KAPALKO: All the world’s a stage, and its columnists …

Jamie Kapalko

(Fade in. A social gathering on West Campus. The author knows almost no one here but has been convinced to attend by a friend, who is deep in conversation with Chem Classmate No. 1 on the couch. The author stands uncomfortably in the corner talking to Male Stranger No. 12. The conversation has reached the awkward point where its participants have resorted to discussing majors and extracurricular activities because they have nothing in common but don’t have a good excuse to walk away.)

AUTHOR: I write for The Villanovan.

No. 12: (feigning interest) Oh, really? What do you write?

AUTHOR: Sports columns.

No. 12: (raising eyebrows) You write sports columns? But you’re a girl!

AUTHOR: How observant. (stepping to center stage, the lights dim and everyone else freezes. A spotlight appears on the author.) In my first year writing for The Villanovan, I’ve had this conversation more than you would probably expect. Women running for president? Fine. Female CEOs of major corporations? Sure. But a girl writing sports columns for The Villanovan?! Unheard of, according to dozens of people I’ve encountered.

(The lights turn on and people resume movement.)

No. 12: But how do you know enough about sports to write about them?!

(The author looks off into the distance. The scene turns to a flashback, signified by the faded pink “Saved by the Bell”- style edges. Don’t question it. I’m writing this article, and I said so. Various images cross the screen.

The author at age two, covered in dirt from head to toe from spending the entire day at a slow-pitch softball tournament, chews on a stick as her father drives away from the field. His alert teammate notices the forgotten child and flags him down before he drives home and realizes, “Cleats, check. Bat, check. Daughter … oops.”

The author at age seven, face painted like a bright orange basketball, sits on the bench every game all season as her father coaches his team of current and former college and NBA players to a summer league championship. These are the tallest human beings she has ever encountered; if she looks straight up, she can almost see their faces.

The author at age 10 makes her first visit to Yankee Stadium because it is Beanie Baby Day and she is an avid collector. David Wells pitches a perfect game. This, while wonderful, is a problem. It’s like eating perfectly cooked filet mignon for a first meal, or experiencing Villanova for the first time on NovaFest weekend; after that, nothing quite measures up.

The author at age 15 decides to sacrifice any semblance of a normal social life during the summer in exchange for marathon car rides to softball tournaments in the middle of nowhere every week. This is the best decision of the author’s life. The author falls in love for the first time – with a sport. She makes the same decision every summer for the next three years, making the summer of 2007 her first “real” summer – with a job and without odd sock tan lines – since middle school. Do not bring this up to the author. She will probably cry.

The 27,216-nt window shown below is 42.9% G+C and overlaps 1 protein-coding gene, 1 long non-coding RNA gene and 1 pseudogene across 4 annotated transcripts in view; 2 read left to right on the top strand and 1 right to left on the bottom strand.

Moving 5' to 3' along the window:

Flashback ends.)

AUTHOR: I don’t know. I grew up surrounded by sports. I’ve always been into them, I guess.

No. 12: So what do you write about? Game reports and stuff?

(The author smiles to herself. There was the article about obnoxious fans, in which she bashed the brats at a high school near her hometown. Many of these brats now attend Villanova, and a few of them were more than happy to heckle her with renditions of their alma mater’s chants every time they saw her for weeks. There was the article chronicling the events on the sports calendar, which required several hours of Googling and Wikipedia-ing, and which garnered several e-mails from upset golf fans offended that she forgot the Masters. There was the cricket article, to which she dedicated much more Googling and Wikipedia-ing, because she actually knows nothing about cricket. Villanova’s die-hard cricket fans came out of the woodwork after that one with their e-mails. Really. I’m not kidding. There was the article about Wing Bowl, for which Mendel Doug has yet to forgive her. For the record, it was not intended to portray Doug in a negative light at all, as his Wing Bowl efforts were both enthusiastic and admirable. So, Doug? If you’re reading this, please stop yelling at me every time you see me.)

AUTHOR: It actually gets a little more exciting than that.

No. 12: So I get that you’re into sports, but why do you like writing about them?

AUTHOR: Well, I like the way writing lets me try to capture the emotions and memories and experiences of sports in something concrete. I can share my love for sports with other people, and I can look back and reread what I write later and feel like I’m there again. Sports are incredibly powerful. Personally, they’ve shaped me more than probably anything else in my life. Socially and culturally, they have a huge impact. There’s so much more to a game than just a box score. That’s why I like to write.

No. 12: (eyes beginning to glaze over from boredom) I think I heard my friend call my name. I’m gonna go in the other room.

(The author stands alone in the corner, even more awkwardly than before. “He thinks I’m weird,” she thinks. “Rambling about sports writing. Oh well, the year’s pretty much over. I don’t have to see him again.” Until next year … Fade out.)


Jamie Kapalko is a sophomore English major from Belmar, N.J. She can be reached at [email protected]